Dr. Albert L. Rhotons scientific work as a neurosurgeon his lifes workdemonstrates his dedication to topographic anatomy in neurosurgery. The exposure of anatomic details in the posterior fossa is unique in the history of neurosurgery. Dr. Rhoton is one of the most prestigious personalities within modern neurosurgery, because of his neurosurgical skill and his wonderful human qualities. For 30 years, I have had the privilege of knowing this wonderful person and admiring his inexhaustible talent, which enabled him to contribute to modern neurosurgery in a very meaningful way. He has mainly devoted himself to the field of topographic anatomy. His attention is principally focused on the surgical approaches to the different regions, particularly the posterior fossa. His intention is always to search for easier and more accurate surgical techniques, not just for selected experts but for all neurosurgeons. He has developed advanced technical standards for exposure of the cerebral vessels in beautiful color illustrations in cadavers. This contribution to the world of neurosurgery is unique and exceptional. Almost all neurosurgeons have benefited from his effort to achieve a better understanding of neuroanatomy. His artistic talent has made him an invaluable teacher and a great master of neurosurgery. This special supplement issue, The Posterior Cranial Fossa: Microsurgical Anatomy and Surgical Approaches, in 10 chapters S3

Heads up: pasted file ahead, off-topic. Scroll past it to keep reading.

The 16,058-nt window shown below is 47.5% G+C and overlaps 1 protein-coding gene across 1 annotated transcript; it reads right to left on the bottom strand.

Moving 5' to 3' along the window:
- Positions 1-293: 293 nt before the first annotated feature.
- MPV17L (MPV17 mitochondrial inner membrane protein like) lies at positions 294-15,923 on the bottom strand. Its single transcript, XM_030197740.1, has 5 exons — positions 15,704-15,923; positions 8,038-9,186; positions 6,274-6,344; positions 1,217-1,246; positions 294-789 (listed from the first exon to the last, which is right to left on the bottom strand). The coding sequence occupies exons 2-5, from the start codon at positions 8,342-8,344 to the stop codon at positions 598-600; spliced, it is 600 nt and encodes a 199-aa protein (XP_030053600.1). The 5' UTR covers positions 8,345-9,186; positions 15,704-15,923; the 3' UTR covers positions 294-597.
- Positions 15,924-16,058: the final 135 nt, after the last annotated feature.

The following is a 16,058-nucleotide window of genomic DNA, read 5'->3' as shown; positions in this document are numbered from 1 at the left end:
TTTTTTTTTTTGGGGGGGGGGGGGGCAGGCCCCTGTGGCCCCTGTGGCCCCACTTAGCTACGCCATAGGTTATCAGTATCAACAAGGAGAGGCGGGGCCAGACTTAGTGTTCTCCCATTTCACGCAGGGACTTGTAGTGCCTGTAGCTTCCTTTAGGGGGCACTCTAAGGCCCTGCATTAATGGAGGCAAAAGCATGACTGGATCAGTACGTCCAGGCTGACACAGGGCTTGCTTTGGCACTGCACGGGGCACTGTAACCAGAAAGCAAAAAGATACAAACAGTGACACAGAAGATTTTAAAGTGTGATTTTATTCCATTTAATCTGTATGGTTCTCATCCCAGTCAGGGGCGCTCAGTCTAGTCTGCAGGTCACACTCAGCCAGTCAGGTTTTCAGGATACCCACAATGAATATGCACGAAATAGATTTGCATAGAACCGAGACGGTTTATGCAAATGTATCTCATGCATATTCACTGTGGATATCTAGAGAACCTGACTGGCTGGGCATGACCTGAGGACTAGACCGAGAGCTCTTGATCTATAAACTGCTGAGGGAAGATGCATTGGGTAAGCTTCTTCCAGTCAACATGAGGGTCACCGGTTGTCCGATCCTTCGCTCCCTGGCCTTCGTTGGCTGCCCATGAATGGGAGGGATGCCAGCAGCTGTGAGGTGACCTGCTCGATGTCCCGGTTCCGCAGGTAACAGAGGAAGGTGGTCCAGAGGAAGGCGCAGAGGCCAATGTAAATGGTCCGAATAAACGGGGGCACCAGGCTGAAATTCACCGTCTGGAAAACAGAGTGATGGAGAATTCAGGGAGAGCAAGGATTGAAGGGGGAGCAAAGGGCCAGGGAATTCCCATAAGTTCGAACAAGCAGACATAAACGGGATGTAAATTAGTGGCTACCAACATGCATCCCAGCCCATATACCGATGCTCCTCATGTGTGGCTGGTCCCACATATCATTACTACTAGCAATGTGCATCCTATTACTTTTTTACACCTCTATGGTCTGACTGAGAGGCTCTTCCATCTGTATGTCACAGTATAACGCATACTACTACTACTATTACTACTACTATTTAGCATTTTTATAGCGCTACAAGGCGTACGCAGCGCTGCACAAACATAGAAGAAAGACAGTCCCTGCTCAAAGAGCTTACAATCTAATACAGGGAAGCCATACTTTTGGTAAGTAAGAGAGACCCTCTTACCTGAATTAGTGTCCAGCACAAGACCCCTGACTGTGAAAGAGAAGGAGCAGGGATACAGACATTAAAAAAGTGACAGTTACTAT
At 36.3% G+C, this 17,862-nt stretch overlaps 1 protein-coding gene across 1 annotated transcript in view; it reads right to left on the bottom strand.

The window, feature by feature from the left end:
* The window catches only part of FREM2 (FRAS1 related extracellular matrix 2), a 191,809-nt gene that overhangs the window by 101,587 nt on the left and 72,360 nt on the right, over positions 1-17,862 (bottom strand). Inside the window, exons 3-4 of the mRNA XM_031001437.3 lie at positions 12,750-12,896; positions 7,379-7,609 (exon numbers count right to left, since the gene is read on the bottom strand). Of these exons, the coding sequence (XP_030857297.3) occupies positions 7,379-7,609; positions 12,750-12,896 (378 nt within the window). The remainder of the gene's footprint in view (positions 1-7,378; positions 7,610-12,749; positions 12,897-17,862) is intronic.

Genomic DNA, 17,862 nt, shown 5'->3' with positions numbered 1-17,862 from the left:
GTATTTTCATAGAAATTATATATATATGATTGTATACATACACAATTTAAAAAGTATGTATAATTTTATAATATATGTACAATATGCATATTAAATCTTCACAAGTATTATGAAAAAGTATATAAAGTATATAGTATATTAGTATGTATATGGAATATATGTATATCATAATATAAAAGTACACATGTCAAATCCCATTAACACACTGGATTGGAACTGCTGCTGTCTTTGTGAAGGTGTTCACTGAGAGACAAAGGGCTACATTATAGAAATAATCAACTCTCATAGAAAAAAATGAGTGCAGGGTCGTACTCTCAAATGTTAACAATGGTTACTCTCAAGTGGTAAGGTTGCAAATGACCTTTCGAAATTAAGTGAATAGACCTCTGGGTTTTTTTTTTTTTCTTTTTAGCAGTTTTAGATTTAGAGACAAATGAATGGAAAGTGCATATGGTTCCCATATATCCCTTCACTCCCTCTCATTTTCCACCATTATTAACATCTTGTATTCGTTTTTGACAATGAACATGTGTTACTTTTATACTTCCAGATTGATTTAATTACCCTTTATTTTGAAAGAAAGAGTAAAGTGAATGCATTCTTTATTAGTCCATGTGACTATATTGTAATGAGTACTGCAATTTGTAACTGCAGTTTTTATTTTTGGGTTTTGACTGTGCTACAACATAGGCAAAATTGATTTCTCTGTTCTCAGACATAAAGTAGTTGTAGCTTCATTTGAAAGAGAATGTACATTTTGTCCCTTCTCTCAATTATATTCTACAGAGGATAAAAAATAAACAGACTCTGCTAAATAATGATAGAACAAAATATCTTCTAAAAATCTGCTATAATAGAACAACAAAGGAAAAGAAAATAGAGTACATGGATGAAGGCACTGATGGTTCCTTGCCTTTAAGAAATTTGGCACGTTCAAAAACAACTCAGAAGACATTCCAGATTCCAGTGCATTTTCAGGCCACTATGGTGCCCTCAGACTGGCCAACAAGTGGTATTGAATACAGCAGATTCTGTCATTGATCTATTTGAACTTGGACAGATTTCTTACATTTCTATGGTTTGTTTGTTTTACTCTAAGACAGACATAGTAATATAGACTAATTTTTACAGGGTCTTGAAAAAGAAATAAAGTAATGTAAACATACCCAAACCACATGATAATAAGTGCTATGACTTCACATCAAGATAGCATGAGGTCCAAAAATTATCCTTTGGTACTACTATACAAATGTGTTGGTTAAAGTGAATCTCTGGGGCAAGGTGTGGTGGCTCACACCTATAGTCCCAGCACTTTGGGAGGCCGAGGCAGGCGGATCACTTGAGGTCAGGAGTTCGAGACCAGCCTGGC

Neurosurgery, Vol. 47, No. 3, September 2000 Supplement

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knowledge for neurosurgeons than Dr. Albert L. Rhoton, Jr. The microsurgical anatomic preparations from his laboratory have provided a whole generation of neurosurgeons with the anatomic armamentarium to reach every aspect of the central nervous system safely. This special supplement, The Posterior Cranial Fossa: Microsurgical Anatomy and Surgical Approaches, will provide life-sustaining sunlight to countless neurosurgeons and will thereby directly benefit their respective patients. Robert F. Spetzler Phoenix, Arizona

with more than 500 color illustrations, will be the highlight of every neurosurgeons study! Dr. Rhoton has given a great gift to all of us. Madjid Samii Hannover, Germany Anatomy to the surgeon is like the sun for our planet. Anatomy gives us the life-sustaining knowledge to traverse the intricate pathways throughout the brain. As our anatomic knowledge has grown, our entire specialty has evolved. No single neuroanatomist can lay greater claim to expanding this

Surgical instruments as shown in Joannis Scultetis Armamentarium Chirurgicum. . . . This limited edition of 2500 copies was bound in half leather and Hahnemu hle paper. From, Joannis Sculteti, Armamentarium Chirurgicum XLII Tabulis Aeri Elegantissime Incisis. . . . Ulm, B. Ku hnen, 1655. Courtesy, Rare Book Room, Norris Medical Library, Keck School of Medicine, Los Angeles, California.

Neurosurgery, Vol. 47, No. 3, September 2000 Supplement